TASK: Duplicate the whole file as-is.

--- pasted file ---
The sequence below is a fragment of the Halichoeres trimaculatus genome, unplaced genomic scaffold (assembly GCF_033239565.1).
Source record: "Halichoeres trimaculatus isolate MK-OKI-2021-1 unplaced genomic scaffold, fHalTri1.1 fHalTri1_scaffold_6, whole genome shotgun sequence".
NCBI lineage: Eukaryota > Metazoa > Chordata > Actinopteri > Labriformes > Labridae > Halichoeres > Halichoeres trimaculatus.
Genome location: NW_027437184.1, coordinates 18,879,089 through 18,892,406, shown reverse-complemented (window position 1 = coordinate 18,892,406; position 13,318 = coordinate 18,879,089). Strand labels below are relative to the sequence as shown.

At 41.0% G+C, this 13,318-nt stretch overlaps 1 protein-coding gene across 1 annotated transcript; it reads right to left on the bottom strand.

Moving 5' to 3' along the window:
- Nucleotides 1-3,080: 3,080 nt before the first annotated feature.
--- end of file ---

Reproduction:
The sequence below is a fragment of the Halichoeres trimaculatus genome, unplaced genomic scaffold (assembly GCF_033239565.1).
Source record: "Halichoeres trimaculatus isolate MK-OKI-2021-1 unplaced genomic scaffold, fHalTri1.1 fHalTri1_scaffold_6, whole genome shotgun sequence".
NCBI lineage: Eukaryota > Metazoa > Chordata > Actinopteri > Labriformes > Labridae > Halichoeres > Halichoeres trimaculatus.
Genome location: NW_027437184.1, coordinates 18,879,089 through 18,892,406, shown reverse-complemented (window position 1 = coordinate 18,892,406; position 13,318 = coordinate 18,879,089). Strand labels below are relative to the sequence as shown.

At 41.0% G+C, this 13,318-nt stretch overlaps 1 protein-coding gene across 1 annotated transcript; it reads right to left on the bottom strand.

Moving 5' to 3' along the window:
- Nucleotides 1-3,080: 3,080 nt before the first annotated feature.